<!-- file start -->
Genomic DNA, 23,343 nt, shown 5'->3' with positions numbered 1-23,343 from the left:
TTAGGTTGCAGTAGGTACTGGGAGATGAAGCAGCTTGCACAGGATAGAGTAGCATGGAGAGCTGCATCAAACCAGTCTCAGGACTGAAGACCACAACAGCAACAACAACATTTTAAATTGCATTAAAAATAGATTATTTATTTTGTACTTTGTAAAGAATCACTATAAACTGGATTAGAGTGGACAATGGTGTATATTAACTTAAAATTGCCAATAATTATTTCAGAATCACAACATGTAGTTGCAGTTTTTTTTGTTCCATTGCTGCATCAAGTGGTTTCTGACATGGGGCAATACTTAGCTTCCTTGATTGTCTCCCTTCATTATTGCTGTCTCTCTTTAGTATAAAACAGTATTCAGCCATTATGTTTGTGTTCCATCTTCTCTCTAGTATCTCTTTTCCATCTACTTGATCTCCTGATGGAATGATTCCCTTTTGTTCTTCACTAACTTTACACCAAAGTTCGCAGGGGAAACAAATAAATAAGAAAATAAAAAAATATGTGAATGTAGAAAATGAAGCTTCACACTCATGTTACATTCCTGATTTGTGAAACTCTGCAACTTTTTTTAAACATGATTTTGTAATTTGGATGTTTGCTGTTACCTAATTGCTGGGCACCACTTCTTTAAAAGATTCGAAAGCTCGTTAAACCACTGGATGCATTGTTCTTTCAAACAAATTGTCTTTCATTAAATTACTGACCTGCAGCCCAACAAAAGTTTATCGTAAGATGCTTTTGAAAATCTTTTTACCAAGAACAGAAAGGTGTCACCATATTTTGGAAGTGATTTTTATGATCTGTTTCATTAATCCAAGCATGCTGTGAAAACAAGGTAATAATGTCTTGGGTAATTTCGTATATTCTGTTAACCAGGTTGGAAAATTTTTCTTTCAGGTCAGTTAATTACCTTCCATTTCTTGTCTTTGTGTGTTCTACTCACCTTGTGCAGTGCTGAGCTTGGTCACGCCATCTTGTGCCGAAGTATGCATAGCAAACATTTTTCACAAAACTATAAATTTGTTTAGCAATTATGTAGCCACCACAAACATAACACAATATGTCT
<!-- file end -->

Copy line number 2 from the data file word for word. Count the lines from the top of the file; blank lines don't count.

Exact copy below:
TTAGGTTGCAGTAGGTACTGGGAGATGAAGCAGCTTGCACAGGATAGAGTAGCATGGAGAGCTGCATCAAACCAGTCTCAGGACTGAAGACCACAACAGCAACAACAACATTTTAAATTGCATTAAAAATAGATTATTTATTTTGTACTTTGTAAAGAATCACTATAAACTGGATTAGAGTGGACAATGGTGTATATTAACTTAAAATTGCCAATAATTATTTCAGAATCACAACATGTAGTTGCAGTTTTTTTTGTTCCATTGCTGCATCAAGTGGTTTCTGACATGGGGCAATACTTAGCTTCCTTGATTGTCTCCCTTCATTATTGCTGTCTCTCTTTAGTATAAAACAGTATTCAGCCATTATGTTTGTGTTCCATCTTCTCTCTAGTATCTCTTTTCCATCTACTTGATCTCCTGATGGAATGATTCCCTTTTGTTCTTCACTAACTTTACACCAAAGTTCGCAGGGGAAACAAATAAATAAGAAAATAAAAAAATATGTGAATGTAGAAAATGAAGCTTCACACTCATGTTACATTCCTGATTTGTGAAACTCTGCAACTTTTTTTAAACATGATTTTGTAATTTGGATGTTTGCTGTTACCTAATTGCTGGGCACCACTTCTTTAAAAGATTCGAAAGCTCGTTAAACCACTGGATGCATTGTTCTTTCAAACAAATTGTCTTTCATTAAATTACTGACCTGCAGCCCAACAAAAGTTTATCGTAAGATGCTTTTGAAAATCTTTTTACCAAGAACAGAAAGGTGTCACCATATTTTGGAAGTGATTTTTATGATCTGTTTCATTAATCCAAGCATGCTGTGAAAACAAGGTAATAATGTCTTGGGTAATTTCGTATATTCTGTTAACCAGGTTGGAAAATTTTTCTTTCAGGTCAGTTAATTACCTTCCATTTCTTGTCTTTGTGTGTTCTACTCACCTTGTGCAGTGCTGAGCTTGGTCACGCCATCTTGTGCCGAAGTATGCATAGCAAACATTTTTCACAAAACTATAAATTTGTTTAGCAATTATGTAGCCACCACAAACATAACACAATATGTCT